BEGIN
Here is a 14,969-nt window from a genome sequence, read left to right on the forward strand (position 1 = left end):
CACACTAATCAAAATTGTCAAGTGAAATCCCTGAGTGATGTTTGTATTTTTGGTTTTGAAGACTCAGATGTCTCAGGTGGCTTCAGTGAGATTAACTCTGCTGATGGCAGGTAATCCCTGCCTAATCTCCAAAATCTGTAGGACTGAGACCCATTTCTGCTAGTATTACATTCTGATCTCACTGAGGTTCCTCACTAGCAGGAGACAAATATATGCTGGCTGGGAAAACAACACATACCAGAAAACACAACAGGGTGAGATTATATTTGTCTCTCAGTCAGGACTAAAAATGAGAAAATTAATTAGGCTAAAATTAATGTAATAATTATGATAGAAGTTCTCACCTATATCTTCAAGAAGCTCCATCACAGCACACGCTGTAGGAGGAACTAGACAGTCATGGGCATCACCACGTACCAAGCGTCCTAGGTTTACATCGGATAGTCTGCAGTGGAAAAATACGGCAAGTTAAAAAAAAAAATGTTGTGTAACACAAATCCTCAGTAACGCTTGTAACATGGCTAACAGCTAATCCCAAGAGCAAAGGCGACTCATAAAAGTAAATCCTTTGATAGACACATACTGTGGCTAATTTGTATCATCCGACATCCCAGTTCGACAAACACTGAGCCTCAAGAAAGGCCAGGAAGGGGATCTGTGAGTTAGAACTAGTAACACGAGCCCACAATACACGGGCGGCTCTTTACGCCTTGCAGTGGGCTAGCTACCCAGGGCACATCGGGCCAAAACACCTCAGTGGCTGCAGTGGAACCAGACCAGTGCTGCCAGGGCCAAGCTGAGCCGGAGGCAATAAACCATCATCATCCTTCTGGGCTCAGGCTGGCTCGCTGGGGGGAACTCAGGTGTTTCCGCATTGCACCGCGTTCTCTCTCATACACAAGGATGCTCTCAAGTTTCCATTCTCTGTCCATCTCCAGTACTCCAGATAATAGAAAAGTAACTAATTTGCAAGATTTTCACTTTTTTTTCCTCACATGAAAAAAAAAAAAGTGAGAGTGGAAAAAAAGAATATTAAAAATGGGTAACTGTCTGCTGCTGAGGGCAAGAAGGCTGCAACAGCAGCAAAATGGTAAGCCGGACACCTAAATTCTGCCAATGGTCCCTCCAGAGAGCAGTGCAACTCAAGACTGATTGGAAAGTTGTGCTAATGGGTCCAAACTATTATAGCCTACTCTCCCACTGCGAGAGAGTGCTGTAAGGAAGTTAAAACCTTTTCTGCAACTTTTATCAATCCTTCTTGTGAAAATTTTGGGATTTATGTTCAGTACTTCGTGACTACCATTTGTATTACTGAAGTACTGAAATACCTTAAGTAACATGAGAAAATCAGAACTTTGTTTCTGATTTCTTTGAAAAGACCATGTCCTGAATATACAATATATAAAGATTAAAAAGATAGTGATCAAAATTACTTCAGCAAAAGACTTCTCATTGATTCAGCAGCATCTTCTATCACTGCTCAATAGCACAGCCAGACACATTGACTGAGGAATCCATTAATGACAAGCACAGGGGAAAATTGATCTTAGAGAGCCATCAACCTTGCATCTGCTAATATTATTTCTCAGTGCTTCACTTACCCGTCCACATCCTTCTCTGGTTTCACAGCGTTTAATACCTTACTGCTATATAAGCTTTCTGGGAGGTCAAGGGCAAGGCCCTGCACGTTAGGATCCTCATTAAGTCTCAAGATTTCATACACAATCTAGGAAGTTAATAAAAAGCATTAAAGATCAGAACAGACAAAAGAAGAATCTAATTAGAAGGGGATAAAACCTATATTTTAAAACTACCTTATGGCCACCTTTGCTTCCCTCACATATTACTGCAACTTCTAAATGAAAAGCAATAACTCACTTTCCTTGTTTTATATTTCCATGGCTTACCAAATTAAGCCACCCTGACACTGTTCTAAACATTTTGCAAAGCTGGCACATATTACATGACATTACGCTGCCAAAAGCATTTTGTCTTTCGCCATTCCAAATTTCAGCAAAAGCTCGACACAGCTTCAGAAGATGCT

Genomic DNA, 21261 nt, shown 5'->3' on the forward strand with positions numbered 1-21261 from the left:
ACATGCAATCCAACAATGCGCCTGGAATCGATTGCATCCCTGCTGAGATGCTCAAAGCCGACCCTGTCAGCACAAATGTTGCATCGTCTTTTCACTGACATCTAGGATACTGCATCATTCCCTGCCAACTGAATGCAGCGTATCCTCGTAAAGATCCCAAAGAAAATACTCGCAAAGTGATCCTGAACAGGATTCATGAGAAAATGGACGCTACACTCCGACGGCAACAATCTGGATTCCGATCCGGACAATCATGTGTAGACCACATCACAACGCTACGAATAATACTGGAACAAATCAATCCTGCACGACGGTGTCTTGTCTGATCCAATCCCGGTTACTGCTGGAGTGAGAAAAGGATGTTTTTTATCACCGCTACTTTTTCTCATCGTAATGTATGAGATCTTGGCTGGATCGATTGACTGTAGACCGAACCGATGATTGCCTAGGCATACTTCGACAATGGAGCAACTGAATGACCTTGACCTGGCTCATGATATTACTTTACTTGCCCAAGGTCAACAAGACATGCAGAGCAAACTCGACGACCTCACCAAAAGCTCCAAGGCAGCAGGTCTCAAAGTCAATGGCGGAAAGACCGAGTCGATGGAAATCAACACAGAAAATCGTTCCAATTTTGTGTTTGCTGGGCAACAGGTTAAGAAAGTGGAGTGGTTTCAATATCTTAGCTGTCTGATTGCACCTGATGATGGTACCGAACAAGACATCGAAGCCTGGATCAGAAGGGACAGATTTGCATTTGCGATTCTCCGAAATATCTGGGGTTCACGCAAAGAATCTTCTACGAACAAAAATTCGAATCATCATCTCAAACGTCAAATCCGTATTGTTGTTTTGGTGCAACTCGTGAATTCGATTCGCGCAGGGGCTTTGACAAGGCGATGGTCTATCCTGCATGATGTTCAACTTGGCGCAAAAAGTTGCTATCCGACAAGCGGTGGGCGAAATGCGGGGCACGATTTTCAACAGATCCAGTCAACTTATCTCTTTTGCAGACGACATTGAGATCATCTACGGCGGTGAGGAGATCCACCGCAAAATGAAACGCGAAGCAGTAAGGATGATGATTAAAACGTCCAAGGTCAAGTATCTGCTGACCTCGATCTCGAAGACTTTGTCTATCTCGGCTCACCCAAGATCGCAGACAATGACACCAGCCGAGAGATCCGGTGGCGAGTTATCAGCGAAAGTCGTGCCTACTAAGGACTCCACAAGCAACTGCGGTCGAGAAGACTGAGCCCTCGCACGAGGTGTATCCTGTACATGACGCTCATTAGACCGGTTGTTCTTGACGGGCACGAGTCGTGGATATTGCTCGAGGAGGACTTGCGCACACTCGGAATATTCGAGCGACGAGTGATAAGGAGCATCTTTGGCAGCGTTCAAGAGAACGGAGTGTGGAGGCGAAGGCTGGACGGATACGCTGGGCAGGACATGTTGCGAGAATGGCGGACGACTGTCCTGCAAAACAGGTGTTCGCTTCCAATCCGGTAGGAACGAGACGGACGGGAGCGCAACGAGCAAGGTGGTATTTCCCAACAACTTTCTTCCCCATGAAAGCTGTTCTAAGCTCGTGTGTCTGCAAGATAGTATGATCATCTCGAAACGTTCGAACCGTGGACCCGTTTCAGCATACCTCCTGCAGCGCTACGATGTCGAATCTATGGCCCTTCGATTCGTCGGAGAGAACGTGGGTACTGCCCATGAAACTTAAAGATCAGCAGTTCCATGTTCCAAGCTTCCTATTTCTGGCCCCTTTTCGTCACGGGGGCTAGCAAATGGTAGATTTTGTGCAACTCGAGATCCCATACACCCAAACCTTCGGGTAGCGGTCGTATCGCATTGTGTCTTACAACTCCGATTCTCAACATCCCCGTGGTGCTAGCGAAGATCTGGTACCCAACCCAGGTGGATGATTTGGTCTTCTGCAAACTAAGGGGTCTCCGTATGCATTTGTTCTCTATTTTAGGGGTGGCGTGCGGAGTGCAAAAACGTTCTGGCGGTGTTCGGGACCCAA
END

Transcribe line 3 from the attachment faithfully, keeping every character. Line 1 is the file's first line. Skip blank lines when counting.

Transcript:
Genomic DNA, 21261 nt, shown 5'->3' on the forward strand with positions numbered 1-21261 from the left: